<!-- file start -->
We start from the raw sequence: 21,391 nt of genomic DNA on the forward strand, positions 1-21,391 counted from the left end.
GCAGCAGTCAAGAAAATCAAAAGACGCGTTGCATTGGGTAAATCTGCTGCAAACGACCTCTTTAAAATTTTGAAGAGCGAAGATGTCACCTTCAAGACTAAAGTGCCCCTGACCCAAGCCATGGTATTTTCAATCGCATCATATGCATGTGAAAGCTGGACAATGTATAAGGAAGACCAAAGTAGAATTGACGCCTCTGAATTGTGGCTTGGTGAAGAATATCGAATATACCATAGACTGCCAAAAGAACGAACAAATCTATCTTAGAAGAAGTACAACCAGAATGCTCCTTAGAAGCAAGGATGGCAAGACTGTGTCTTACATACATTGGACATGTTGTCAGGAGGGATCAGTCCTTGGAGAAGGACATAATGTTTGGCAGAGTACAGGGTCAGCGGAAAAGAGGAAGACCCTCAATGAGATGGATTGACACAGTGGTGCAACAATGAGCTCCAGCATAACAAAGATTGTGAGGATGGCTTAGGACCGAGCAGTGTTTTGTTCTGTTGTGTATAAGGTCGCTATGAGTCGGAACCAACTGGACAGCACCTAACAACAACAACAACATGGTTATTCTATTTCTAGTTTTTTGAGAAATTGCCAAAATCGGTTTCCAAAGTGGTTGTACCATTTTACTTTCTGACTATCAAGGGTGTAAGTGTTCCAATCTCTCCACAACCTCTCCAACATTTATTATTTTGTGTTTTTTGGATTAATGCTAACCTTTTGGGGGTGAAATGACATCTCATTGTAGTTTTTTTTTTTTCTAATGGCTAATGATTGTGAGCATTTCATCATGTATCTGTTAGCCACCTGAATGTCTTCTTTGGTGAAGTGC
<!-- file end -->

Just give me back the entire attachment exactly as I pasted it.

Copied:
We start from the raw sequence: 21,391 nt of genomic DNA on the forward strand, positions 1-21,391 counted from the left end.
GCAGCAGTCAAGAAAATCAAAAGACGCGTTGCATTGGGTAAATCTGCTGCAAACGACCTCTTTAAAATTTTGAAGAGCGAAGATGTCACCTTCAAGACTAAAGTGCCCCTGACCCAAGCCATGGTATTTTCAATCGCATCATATGCATGTGAAAGCTGGACAATGTATAAGGAAGACCAAAGTAGAATTGACGCCTCTGAATTGTGGCTTGGTGAAGAATATCGAATATACCATAGACTGCCAAAAGAACGAACAAATCTATCTTAGAAGAAGTACAACCAGAATGCTCCTTAGAAGCAAGGATGGCAAGACTGTGTCTTACATACATTGGACATGTTGTCAGGAGGGATCAGTCCTTGGAGAAGGACATAATGTTTGGCAGAGTACAGGGTCAGCGGAAAAGAGGAAGACCCTCAATGAGATGGATTGACACAGTGGTGCAACAATGAGCTCCAGCATAACAAAGATTGTGAGGATGGCTTAGGACCGAGCAGTGTTTTGTTCTGTTGTGTATAAGGTCGCTATGAGTCGGAACCAACTGGACAGCACCTAACAACAACAACAACATGGTTATTCTATTTCTAGTTTTTTGAGAAATTGCCAAAATCGGTTTCCAAAGTGGTTGTACCATTTTACTTTCTGACTATCAAGGGTGTAAGTGTTCCAATCTCTCCACAACCTCTCCAACATTTATTATTTTGTGTTTTTTGGATTAATGCTAACCTTTTGGGGGTGAAATGACATCTCATTGTAGTTTTTTTTTTTTCTAATGGCTAATGATTGTGAGCATTTCATCATGTATCTGTTAGCCACCTGAATGTCTTCTTTGGTGAAGTGC